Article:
Thriving School Psych Thriving Students

I Need More than Inspirational Poster of Woman Scaling a Mountain.

As many of you know, I recently made a person. One of the things that I didn’t expect about pregnancy is that even after having a baby, I would still look pregnant for many months. I thought that maybe after 3 months post-partum, I’d be back to my normal shape. Ooooohhhhh no. When Baby B was 3 months old, I decided it was time to do something about it. I was determined. I took the advice of this mommy in my mommies group to try out The Dailey Method. For those of you not familiar, it is basically a core focused class that seemed to me to be like if pilates and ballet had a baby. Women I know have sworn it is the best workout on the planet. So I decided to try it out. I was fairly confident I could handle it, as I worked out my entire pregnancy, 3 days a week, before work. I know! Ridiculous.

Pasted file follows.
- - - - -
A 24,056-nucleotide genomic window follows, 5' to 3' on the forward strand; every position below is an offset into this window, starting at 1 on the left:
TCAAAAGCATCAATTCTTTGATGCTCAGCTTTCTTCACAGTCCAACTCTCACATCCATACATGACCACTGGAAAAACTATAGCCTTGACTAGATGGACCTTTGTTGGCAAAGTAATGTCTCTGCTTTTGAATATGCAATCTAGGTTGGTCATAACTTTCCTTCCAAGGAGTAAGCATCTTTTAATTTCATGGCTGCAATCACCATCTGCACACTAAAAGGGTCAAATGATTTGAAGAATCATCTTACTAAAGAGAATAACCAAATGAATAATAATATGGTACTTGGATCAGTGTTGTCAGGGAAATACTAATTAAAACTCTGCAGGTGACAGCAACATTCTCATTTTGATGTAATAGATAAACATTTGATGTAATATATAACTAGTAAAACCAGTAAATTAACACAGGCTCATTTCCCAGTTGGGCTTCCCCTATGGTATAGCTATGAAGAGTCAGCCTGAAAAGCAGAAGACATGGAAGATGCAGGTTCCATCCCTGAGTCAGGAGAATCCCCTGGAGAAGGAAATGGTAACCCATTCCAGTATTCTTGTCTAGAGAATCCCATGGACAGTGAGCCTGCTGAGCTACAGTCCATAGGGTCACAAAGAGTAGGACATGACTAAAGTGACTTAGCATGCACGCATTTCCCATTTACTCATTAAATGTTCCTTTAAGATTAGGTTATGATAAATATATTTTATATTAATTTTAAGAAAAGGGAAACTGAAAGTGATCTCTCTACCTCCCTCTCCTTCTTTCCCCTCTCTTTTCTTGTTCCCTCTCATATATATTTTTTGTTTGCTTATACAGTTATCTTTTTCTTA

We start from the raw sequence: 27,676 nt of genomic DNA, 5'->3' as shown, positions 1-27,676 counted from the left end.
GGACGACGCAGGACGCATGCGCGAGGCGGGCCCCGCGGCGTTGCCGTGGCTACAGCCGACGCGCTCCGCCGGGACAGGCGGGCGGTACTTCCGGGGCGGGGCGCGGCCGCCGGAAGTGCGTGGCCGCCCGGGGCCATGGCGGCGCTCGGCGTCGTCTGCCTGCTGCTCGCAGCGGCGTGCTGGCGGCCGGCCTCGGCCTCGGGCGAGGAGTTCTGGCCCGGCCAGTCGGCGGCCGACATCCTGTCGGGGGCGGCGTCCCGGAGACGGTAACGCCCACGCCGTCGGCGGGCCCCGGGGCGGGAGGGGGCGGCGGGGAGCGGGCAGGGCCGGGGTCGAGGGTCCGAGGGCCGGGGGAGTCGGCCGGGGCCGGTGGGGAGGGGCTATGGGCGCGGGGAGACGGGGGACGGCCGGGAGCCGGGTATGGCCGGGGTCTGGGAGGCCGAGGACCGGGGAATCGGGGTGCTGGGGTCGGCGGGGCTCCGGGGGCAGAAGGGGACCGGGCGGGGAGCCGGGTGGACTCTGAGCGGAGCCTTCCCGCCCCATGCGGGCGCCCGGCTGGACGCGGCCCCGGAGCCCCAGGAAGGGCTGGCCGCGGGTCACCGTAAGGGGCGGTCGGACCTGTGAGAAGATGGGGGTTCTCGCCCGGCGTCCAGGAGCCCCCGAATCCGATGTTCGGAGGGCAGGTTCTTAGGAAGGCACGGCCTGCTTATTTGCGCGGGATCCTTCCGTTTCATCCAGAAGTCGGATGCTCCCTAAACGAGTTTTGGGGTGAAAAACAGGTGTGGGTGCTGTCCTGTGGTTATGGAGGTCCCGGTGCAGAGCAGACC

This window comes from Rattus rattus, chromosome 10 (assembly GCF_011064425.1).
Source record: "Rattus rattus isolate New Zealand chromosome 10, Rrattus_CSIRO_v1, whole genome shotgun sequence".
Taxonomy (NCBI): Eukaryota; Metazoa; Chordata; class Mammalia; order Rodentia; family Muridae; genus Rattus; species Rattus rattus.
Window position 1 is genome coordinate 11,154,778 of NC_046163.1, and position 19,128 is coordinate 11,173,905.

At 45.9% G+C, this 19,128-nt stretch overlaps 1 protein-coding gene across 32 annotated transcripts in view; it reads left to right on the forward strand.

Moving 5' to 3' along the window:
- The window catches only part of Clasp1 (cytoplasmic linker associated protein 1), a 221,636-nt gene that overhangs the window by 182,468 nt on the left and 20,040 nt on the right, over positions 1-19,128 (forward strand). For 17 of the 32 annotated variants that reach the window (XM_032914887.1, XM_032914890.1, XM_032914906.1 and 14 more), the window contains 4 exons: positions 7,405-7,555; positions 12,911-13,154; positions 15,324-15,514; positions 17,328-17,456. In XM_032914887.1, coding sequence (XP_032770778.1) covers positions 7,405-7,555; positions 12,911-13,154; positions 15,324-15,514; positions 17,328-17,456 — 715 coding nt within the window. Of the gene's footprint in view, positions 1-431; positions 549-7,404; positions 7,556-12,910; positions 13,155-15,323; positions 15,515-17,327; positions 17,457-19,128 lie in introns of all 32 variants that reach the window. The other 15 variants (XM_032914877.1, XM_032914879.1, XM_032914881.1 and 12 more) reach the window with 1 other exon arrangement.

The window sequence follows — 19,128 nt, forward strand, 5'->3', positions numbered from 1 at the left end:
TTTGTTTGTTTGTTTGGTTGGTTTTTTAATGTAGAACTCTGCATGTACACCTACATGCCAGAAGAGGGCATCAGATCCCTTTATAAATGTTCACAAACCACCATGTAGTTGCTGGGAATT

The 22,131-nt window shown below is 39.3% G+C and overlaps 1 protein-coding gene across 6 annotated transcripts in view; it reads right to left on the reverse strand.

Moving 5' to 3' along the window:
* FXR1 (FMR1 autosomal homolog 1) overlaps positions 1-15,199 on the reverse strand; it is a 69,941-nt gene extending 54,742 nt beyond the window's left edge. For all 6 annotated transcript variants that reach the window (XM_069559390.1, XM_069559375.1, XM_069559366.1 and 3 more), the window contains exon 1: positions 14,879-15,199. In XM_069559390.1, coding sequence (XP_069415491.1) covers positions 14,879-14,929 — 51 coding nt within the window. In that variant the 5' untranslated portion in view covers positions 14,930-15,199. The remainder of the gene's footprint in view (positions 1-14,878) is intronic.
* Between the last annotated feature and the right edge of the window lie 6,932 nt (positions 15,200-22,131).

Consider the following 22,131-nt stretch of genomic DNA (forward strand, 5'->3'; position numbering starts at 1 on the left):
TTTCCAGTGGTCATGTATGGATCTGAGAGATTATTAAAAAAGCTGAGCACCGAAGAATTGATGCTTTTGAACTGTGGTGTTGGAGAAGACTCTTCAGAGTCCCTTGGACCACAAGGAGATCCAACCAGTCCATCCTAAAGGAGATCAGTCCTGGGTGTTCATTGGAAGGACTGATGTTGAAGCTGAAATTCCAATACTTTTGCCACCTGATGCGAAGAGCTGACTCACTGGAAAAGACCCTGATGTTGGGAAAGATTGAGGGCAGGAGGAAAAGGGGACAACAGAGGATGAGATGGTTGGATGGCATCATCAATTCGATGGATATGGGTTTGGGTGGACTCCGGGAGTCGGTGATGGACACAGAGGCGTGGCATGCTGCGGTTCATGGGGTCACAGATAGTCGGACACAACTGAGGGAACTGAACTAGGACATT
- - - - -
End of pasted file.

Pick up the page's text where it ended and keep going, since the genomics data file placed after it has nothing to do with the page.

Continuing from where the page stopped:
I arrived to find my mommy group friend had picked the same class to attend. Hurrah! We would be fit yummy mummies together! The instructor was a perky lady with perfect hair and she welcomed me to the class. I mentioned it was my first workout after having my baby and she exclaimed gleefully, “Ooh! I just had a baby too!” This women looked like a fitness model, so I figured she had a baby a while ago. Turns out our babies were the same age. I hated her. But then again, maybe it was a good sign that she had rock hard abs already. It did make me feel like a 400 lb Schlumpelufagus though. And as I looked around the room, it seemed like I was the only one who wasn’t modeling professionally for Lululemon athletic wear.